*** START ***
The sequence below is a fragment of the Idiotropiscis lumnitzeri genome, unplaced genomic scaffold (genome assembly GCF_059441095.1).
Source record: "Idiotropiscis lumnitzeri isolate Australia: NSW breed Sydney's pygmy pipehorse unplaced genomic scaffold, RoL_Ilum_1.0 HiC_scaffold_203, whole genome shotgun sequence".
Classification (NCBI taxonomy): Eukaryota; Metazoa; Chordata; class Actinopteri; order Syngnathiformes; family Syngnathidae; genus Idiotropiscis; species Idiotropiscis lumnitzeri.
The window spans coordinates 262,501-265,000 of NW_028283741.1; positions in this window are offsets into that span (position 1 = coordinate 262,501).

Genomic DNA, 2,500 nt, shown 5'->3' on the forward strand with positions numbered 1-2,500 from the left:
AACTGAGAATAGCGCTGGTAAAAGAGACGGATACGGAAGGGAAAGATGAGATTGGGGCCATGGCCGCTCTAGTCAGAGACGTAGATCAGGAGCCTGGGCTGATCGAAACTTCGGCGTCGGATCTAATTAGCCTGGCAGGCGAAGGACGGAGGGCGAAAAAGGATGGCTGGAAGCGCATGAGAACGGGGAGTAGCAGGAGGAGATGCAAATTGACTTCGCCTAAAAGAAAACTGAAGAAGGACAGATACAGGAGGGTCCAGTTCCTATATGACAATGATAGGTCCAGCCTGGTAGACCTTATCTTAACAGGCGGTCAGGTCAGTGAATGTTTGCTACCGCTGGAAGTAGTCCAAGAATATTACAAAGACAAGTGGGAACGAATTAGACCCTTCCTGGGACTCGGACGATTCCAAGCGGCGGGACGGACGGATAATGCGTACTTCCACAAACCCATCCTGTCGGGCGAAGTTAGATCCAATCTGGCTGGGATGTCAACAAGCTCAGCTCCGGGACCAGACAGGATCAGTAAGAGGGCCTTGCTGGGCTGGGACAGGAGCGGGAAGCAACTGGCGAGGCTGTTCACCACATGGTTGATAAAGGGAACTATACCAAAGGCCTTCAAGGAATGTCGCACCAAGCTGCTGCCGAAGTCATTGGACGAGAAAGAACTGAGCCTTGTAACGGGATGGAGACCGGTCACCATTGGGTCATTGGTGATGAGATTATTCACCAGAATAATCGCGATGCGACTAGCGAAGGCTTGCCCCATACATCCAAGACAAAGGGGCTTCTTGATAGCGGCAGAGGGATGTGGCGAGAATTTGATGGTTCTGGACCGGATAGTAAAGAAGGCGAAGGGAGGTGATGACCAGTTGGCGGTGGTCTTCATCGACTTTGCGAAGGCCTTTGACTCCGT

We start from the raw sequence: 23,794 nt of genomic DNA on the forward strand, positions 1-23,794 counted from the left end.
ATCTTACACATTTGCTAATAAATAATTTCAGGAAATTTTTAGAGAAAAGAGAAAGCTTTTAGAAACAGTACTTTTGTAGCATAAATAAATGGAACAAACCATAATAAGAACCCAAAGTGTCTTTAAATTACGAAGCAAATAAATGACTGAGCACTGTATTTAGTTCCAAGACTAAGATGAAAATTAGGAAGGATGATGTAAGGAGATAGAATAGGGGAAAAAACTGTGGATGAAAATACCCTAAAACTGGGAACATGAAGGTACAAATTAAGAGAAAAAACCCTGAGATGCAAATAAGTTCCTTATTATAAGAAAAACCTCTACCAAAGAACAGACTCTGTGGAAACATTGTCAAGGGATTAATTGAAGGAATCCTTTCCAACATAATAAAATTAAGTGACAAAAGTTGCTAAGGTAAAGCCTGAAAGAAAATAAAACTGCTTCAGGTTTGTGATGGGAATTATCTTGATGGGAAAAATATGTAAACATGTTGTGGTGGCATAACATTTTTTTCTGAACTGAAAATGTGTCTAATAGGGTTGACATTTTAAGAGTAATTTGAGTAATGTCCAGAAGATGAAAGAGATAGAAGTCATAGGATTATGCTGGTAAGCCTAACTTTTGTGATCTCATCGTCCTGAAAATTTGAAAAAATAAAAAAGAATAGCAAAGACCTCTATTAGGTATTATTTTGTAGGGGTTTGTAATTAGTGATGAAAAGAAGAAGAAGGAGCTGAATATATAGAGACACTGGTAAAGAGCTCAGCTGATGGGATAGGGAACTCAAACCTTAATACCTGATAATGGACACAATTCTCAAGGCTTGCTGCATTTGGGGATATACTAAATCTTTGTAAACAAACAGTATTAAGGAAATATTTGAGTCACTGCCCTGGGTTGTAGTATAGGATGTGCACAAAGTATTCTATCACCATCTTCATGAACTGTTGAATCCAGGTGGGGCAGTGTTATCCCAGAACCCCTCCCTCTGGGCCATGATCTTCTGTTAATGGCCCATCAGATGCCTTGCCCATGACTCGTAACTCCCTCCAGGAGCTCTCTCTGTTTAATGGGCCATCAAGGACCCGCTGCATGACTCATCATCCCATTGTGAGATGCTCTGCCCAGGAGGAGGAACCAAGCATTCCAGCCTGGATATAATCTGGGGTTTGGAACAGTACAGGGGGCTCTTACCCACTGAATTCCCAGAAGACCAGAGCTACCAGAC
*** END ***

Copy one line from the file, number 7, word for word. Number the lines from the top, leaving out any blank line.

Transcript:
We start from the raw sequence: 23,794 nt of genomic DNA on the forward strand, positions 1-23,794 counted from the left end.